Unclaimed property auction returns to Columbia

Friday, September 30, 2011 | 7:05 p.m. CDT; updated 4:02 p.m. CDT, Tuesday, October 4, 2011
Elizabeth Oligschlaeger, left, shows coins to Tom Foster on Monday, the night before bidding at the Missouri unclaimed property auction at the Hilton Garden Inn in Columbia. Thousands of coins are up for auction ranging from pennies to gold Double Eagles predicted to go for at least $2,000 a piece.

*Correction: The Missouri Unclaimed Property Auction begins at 9 a.m. on October 4. An earlier version of this story stated the wrong time.

COLUMBIA — What do a 3 1/2-cent stamp, a baseball autographed by Ozzie Smith and a collection of coins featuring the busts of America's founding fathers have in common?

All of these items have been abandoned and will be up for sale at the Missouri Unclaimed Property Auction next week.


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For the second year in a row, State Treasurer Clint Zweifel will bring the auction to Columbia. The auction will start at *9 a.m. Tuesday at the Hilton Garden Inn Conference Center. Auctioneer James Johnston will return to conduct the auction.

Zweifel is the keeper of more than $600 million worth of unclaimed property. The property accumulates when banks turn over safety deposit boxes to the state treasurer when they have been unattended for five or more years, Zweifel's spokesman Jon Galloway said.

Normally, these items are stored in vaults in the basement of the Harry S Truman Building in Jefferson City. When the amount of unclaimed property exceeds the space used for storage, the state auctions off property to make room.

More than 100 banks contributed more than 1,200 safety deposit boxes with unclaimed property to Zweifel’s office in 2011, according to a news release from the treasurer’s office.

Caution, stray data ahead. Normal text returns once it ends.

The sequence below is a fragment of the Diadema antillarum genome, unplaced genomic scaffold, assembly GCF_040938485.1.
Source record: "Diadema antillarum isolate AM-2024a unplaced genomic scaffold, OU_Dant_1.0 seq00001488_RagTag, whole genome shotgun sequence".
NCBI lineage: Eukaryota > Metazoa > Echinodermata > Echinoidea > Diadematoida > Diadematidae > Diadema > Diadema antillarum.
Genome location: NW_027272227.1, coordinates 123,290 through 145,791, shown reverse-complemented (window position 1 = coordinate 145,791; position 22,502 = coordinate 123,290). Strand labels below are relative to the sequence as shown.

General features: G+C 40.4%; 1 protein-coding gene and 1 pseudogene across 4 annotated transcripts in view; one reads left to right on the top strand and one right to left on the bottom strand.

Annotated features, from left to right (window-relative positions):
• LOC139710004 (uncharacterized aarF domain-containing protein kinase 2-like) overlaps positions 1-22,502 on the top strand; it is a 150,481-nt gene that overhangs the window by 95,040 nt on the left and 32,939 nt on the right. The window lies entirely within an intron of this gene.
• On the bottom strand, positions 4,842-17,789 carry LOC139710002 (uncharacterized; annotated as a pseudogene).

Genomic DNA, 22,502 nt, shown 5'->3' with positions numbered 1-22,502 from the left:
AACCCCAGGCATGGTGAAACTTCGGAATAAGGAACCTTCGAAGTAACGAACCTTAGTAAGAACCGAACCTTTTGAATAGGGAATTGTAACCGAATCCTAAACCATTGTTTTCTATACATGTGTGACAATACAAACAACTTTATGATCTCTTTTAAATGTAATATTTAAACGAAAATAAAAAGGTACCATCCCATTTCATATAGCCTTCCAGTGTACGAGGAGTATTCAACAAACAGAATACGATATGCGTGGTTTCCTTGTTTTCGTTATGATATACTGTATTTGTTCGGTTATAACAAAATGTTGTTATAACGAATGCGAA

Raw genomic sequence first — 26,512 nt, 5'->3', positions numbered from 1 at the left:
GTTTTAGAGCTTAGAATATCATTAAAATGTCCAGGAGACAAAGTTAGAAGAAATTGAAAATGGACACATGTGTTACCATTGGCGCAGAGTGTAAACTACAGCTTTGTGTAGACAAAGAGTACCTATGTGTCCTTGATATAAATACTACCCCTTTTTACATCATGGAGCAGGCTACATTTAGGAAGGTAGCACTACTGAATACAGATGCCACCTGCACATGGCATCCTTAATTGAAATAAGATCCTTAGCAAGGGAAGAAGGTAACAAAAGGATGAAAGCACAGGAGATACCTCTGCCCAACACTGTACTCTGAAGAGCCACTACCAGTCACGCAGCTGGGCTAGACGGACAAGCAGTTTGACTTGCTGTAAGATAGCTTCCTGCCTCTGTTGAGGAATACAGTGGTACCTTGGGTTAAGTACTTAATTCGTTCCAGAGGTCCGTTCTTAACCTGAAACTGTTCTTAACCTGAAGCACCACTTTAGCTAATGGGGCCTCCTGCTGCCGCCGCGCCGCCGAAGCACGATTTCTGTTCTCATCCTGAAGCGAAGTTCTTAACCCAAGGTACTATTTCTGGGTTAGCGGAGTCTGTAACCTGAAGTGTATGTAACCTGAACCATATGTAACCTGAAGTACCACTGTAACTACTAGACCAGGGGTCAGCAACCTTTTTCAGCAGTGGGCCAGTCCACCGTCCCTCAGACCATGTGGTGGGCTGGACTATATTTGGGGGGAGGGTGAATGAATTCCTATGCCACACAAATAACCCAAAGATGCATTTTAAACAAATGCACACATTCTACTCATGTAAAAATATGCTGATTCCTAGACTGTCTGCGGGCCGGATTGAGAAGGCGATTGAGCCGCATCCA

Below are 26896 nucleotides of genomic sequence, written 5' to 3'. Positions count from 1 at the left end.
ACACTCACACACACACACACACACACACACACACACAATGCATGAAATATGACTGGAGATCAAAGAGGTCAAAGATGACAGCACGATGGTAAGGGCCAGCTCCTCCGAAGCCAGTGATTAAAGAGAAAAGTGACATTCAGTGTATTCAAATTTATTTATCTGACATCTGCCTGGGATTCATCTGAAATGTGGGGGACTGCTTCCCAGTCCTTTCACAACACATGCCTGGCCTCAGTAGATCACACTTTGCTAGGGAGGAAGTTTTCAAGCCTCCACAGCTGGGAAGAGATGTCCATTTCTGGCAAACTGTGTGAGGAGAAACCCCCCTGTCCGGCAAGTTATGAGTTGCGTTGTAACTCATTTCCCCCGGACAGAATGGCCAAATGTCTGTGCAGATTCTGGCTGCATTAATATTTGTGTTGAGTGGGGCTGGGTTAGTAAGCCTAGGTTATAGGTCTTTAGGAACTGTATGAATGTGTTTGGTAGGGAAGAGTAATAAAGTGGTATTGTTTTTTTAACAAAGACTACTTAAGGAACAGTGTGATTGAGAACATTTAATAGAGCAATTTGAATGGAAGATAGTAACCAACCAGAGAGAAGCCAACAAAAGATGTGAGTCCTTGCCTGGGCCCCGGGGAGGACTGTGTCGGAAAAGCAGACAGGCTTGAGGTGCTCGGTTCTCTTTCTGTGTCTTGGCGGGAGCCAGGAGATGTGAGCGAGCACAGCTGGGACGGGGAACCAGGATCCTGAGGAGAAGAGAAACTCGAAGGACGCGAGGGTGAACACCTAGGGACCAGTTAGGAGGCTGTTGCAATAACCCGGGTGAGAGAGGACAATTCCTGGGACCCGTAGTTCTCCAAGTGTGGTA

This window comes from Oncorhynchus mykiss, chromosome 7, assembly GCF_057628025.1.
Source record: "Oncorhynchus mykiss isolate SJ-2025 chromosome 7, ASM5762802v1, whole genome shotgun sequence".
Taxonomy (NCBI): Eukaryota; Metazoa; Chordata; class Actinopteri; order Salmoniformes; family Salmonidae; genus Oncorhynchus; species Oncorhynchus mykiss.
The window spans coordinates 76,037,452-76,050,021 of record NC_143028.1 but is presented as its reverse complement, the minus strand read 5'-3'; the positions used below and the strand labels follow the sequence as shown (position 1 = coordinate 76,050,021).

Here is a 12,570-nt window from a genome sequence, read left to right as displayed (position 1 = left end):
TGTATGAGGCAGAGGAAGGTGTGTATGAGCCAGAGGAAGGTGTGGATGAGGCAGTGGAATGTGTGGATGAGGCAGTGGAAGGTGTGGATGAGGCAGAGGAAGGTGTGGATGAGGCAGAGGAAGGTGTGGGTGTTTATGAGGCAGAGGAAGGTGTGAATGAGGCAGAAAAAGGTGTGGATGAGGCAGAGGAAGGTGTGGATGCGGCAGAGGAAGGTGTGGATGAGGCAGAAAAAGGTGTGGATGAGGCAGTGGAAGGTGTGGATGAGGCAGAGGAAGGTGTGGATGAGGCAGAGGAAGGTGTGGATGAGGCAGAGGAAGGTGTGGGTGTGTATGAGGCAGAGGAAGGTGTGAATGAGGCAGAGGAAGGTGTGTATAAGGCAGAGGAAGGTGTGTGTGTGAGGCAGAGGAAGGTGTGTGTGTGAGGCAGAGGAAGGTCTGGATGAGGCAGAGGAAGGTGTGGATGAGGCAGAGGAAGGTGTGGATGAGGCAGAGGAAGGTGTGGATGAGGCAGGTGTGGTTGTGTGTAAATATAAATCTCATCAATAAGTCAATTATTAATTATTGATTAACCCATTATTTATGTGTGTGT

“A large majority of the items being auctioned are gold, silver and collectible coins," Galloway said in the news release. "Also being auctioned are signed sports memorabilia, silverware and jewelry. These items represent less than 1 percent of the $600 million held in more than 3.5 million owner accounts.”

Before putting items up for sale, Zweifel tries to reunite the property with the owner. In 2010, Missouri became the second state to offer email notifications to inform people that their property had been turned over to the state government. The state also maintains an unclaimed property database. Unclaimed property is always returned at no cost.

The proceeds from the items auctioned are kept under the name of the original owner and then remain held in trust by the treasurer’s office.

The items up for auction can be previewed between 6 and 8 p.m. Monday.

Registration on the day of the auction is required for those who intend to bid.

This year the treasurer's office will be able to process credit card transactions. American Express, Discovery, MasterCard and Visa can be used to make purchases for a small fee.

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